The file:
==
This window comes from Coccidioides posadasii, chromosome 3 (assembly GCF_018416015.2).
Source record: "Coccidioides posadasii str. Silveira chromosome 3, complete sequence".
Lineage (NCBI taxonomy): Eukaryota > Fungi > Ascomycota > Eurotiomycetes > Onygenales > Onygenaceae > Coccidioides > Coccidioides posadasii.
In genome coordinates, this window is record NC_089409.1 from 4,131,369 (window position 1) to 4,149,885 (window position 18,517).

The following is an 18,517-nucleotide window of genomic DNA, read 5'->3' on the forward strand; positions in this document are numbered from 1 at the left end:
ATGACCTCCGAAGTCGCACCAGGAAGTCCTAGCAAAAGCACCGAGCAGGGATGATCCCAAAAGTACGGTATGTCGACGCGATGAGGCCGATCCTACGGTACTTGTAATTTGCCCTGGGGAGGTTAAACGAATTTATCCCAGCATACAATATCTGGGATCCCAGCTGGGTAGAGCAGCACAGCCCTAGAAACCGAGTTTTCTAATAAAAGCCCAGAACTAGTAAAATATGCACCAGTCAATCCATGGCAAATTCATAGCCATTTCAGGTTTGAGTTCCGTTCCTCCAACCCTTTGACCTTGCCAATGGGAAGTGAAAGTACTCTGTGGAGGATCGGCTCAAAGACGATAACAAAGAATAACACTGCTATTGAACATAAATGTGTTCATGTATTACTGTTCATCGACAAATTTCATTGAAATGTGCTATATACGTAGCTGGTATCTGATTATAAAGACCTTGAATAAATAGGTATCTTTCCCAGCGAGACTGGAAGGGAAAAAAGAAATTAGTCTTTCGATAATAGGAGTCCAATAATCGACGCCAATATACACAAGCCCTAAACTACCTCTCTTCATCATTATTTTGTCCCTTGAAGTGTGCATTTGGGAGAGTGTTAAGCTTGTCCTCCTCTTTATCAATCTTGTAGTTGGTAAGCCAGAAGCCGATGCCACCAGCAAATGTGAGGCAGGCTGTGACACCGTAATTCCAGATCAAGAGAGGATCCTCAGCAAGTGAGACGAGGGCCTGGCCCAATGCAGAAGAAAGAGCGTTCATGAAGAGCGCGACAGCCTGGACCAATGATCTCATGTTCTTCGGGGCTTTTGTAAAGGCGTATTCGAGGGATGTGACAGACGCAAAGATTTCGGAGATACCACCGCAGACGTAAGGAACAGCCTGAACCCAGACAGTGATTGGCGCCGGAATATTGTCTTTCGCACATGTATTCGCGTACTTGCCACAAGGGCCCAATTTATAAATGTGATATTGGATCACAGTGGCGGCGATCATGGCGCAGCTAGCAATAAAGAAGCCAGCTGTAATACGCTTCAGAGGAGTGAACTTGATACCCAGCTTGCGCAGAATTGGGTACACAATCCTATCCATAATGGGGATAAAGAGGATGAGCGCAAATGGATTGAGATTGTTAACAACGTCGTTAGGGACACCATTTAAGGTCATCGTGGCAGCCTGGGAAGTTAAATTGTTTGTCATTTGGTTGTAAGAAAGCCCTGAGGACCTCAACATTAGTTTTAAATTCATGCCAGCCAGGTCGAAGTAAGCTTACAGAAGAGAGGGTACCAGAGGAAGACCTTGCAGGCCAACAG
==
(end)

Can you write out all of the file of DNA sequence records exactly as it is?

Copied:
This window comes from Coccidioides posadasii, chromosome 3 (assembly GCF_018416015.2).
Source record: "Coccidioides posadasii str. Silveira chromosome 3, complete sequence".
Lineage (NCBI taxonomy): Eukaryota > Fungi > Ascomycota > Eurotiomycetes > Onygenales > Onygenaceae > Coccidioides > Coccidioides posadasii.
In genome coordinates, this window is record NC_089409.1 from 4,131,369 (window position 1) to 4,149,885 (window position 18,517).

The following is an 18,517-nucleotide window of genomic DNA, read 5'->3' on the forward strand; positions in this document are numbered from 1 at the left end:
ATGACCTCCGAAGTCGCACCAGGAAGTCCTAGCAAAAGCACCGAGCAGGGATGATCCCAAAAGTACGGTATGTCGACGCGATGAGGCCGATCCTACGGTACTTGTAATTTGCCCTGGGGAGGTTAAACGAATTTATCCCAGCATACAATATCTGGGATCCCAGCTGGGTAGAGCAGCACAGCCCTAGAAACCGAGTTTTCTAATAAAAGCCCAGAACTAGTAAAATATGCACCAGTCAATCCATGGCAAATTCATAGCCATTTCAGGTTTGAGTTCCGTTCCTCCAACCCTTTGACCTTGCCAATGGGAAGTGAAAGTACTCTGTGGAGGATCGGCTCAAAGACGATAACAAAGAATAACACTGCTATTGAACATAAATGTGTTCATGTATTACTGTTCATCGACAAATTTCATTGAAATGTGCTATATACGTAGCTGGTATCTGATTATAAAGACCTTGAATAAATAGGTATCTTTCCCAGCGAGACTGGAAGGGAAAAAAGAAATTAGTCTTTCGATAATAGGAGTCCAATAATCGACGCCAATATACACAAGCCCTAAACTACCTCTCTTCATCATTATTTTGTCCCTTGAAGTGTGCATTTGGGAGAGTGTTAAGCTTGTCCTCCTCTTTATCAATCTTGTAGTTGGTAAGCCAGAAGCCGATGCCACCAGCAAATGTGAGGCAGGCTGTGACACCGTAATTCCAGATCAAGAGAGGATCCTCAGCAAGTGAGACGAGGGCCTGGCCCAATGCAGAAGAAAGAGCGTTCATGAAGAGCGCGACAGCCTGGACCAATGATCTCATGTTCTTCGGGGCTTTTGTAAAGGCGTATTCGAGGGATGTGACAGACGCAAAGATTTCGGAGATACCACCGCAGACGTAAGGAACAGCCTGAACCCAGACAGTGATTGGCGCCGGAATATTGTCTTTCGCACATGTATTCGCGTACTTGCCACAAGGGCCCAATTTATAAATGTGATATTGGATCACAGTGGCGGCGATCATGGCGCAGCTAGCAATAAAGAAGCCAGCTGTAATACGCTTCAGAGGAGTGAACTTGATACCCAGCTTGCGCAGAATTGGGTACACAATCCTATCCATAATGGGGATAAAGAGGATGAGCGCAAATGGATTGAGATTGTTAACAACGTCGTTAGGGACACCATTTAAGGTCATCGTGGCAGCCTGGGAAGTTAAATTGTTTGTCATTTGGTTGTAAGAAAGCCCTGAGGACCTCAACATTAGTTTTAAATTCATGCCAGCCAGGTCGAAGTAAGCTTACAGAAGAGAGGGTACCAGAGGAAGACCTTGCAGGCCAACAG